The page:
From the moment they’re born – in fact, probably even before that – children love music.
It’s an intuitive love, with more than 1,000 research studies demonstrating how music training can boost a child’s intelligence, emotional and social development and self-esteem.
This amazing power is highlighted in a new book, The Music Miracle by musician Liisa Henrikkson-Macauley, which stresses to parents of young children in particular how music training of even less than an hour a week can unlock a child’s full potential.
“Through my extensive collation of research, I discovered that the only activity proven to increase your child’s intelligence is music training, started between babyhood and seven,” said Liisa. She points out that 96% of brain growth occurs during this period.
“This is where the brain is at its sensitive development phase, and the neural connections are formed.
“I wanted to share this message so parents can find a way to help their children that’s not only fun, but makes a genuine difference.”
A mother of a six-year-old boy herself, Liisa studied 1,200 research papers into the effects of music training.
“Some of the most recent highlights include the discovery that early music learning gives babies an advantage in mental age, communication and well-being, that it develops the full-scale creativity of preschoolers and that it directly boosts their language abilities.”
A University of Toronto study in 2004 was the first to find that music training boosts children’s IQ. Six-year-olds given a year of voice or piano lessons saw a significantly larger increase in IQ than a control group. Further studies have suggested that the longer a child takes music lessons, the higher their IQ and the better their performance at school.
Liisa is keen to point out, however, that this powerful effect, thought to come from the music training helping to develop the connection between both halves of the brain, doesn’t come from children simply listening to music.
There needs to be proper training to make children understand aspects of music like rhythm, melody and notation.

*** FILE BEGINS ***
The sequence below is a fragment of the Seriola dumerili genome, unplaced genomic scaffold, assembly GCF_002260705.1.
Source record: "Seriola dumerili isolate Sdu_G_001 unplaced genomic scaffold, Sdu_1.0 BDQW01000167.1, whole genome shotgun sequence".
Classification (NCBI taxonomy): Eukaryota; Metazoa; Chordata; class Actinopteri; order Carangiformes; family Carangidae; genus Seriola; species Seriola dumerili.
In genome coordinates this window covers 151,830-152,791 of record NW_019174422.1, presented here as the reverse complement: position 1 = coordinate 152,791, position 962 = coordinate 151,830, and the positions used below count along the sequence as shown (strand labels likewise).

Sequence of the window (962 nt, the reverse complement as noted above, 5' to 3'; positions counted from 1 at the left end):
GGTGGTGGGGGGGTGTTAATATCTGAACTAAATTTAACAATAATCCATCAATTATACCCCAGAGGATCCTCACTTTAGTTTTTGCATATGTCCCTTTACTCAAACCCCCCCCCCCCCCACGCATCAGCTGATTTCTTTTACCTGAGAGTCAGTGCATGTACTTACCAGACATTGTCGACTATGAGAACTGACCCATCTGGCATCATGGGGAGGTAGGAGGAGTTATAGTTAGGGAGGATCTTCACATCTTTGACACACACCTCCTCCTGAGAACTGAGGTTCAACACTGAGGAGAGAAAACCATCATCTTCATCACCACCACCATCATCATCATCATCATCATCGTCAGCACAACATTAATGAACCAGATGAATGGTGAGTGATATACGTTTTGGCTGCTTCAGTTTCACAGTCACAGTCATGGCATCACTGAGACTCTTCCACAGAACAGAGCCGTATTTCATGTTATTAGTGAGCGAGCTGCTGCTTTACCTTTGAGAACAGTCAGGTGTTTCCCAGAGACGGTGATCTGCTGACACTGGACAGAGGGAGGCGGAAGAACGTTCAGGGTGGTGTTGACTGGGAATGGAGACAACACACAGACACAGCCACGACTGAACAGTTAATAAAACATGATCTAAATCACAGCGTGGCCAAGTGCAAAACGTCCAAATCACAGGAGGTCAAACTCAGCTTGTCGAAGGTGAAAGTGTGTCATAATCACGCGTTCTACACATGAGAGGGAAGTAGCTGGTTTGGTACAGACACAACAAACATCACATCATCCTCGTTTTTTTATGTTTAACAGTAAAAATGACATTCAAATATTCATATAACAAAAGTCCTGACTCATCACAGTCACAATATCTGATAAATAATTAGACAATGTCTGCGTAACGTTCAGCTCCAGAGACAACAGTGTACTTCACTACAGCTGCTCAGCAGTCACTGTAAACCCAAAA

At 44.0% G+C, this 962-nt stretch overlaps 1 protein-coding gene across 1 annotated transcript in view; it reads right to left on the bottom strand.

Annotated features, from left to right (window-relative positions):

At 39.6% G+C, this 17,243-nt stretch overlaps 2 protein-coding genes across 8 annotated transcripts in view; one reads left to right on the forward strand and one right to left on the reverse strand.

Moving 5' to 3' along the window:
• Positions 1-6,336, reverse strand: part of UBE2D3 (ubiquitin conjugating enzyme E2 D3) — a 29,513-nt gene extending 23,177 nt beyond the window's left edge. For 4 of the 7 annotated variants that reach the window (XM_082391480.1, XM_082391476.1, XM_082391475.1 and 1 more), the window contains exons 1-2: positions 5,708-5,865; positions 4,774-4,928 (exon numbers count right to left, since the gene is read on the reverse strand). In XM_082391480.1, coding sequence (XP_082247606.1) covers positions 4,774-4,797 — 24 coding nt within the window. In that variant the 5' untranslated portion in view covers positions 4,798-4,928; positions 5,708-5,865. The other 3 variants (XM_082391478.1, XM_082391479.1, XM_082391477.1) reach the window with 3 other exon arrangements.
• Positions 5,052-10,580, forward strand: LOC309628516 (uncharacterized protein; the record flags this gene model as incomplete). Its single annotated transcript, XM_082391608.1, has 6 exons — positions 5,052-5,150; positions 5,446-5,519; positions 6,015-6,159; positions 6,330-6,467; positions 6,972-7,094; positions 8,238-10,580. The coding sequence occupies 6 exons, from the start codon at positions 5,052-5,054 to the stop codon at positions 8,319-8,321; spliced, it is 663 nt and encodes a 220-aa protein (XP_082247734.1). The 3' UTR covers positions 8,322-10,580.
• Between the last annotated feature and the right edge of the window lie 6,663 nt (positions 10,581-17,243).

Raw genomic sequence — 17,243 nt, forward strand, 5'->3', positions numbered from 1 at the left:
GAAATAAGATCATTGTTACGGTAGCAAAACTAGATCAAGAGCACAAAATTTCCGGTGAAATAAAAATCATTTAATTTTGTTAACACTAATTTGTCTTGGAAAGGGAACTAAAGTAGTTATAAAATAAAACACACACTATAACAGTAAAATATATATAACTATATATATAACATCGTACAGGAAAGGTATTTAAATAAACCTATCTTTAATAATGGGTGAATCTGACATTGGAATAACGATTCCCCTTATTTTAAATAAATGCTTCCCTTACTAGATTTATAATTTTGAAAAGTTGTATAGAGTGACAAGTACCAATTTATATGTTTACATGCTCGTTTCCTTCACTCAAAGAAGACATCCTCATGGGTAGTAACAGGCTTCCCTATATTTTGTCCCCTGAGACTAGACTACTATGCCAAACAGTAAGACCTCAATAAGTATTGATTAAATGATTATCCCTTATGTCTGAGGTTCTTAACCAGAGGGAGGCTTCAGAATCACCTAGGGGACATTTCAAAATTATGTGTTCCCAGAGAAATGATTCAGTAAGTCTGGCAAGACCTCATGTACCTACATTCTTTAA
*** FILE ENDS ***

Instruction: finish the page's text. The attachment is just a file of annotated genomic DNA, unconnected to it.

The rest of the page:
“Just listening to music and expecting to get an intelligence boost is like watching athletes on TV and expecting to get fitter,” she explains.
“You have to do some work to get it but children love learning music, as long as it’s in a fun way.”
Liisa has produced Moosicology, a pack containing CDs featuring educational audio tracks, a children’s song book and a parent’s guide (available from www.moosicology.com for £47).
However, parents can also try music training on their own, playing babies songs with different time signatures and bouncing babies to the beat of a song, both shown to improve their rhythm and social skills.
Liisa said: “As simple as it may sound, learning to keep a steady beat is quite fundamental – it’s been found that only 10 to 15% of seven-year-olds have proper rhythmic skills.
“Babies will automatically bounce when they hear the beat of a rhythmic song but it does need some parental encouragement to make the most of it.”
When babies start toddling, they can be encouraged to ‘investigate’ instruments like the piano, and within a year or two they can move to different beats, clap to them and be encouraged to recognise when one pitch is higher or lower than another.
The better a child becomes at discriminating between notes, the better they become at reading, said Liisa. She explained that reading is fundamentally linked to the skill of the ear, which is why phonics is used to help children learn to read.
Although most of the brain benefits of music training occur before the age of seven, it’s still beneficial after that age, improving the memory of both adolescents and pensioners, she said.
Liisa’s passion for the educational benefits of music training stems from her own childhood in Finland.
Children don’t go to school until they’re seven but parents are encouraged to send babies, toddlers and young children to a weekly class lasting 45-60 minutes which teaches children music skills.
She points out that despite Finnish children starting school two years later than their British counterparts, Finland consistently sees students outperform the UK in maths, science and reading. She firmly believes the early focus on music is linked to this.
“The Finnish system doesn’t assume that all children want to become professional musicians, it assumes that children have the birthright to learn all these basic musical skills,” she said.
“Some may take up an instrument, some may not, but everyone has the basic music education, in a playful fashion that children like.
“It’s so fundamental for young children to learn the basic music skills. Music is a universal language, and learning it gives so many brain benefits..”
The Music Miracle is published by Earnest House, £16.99.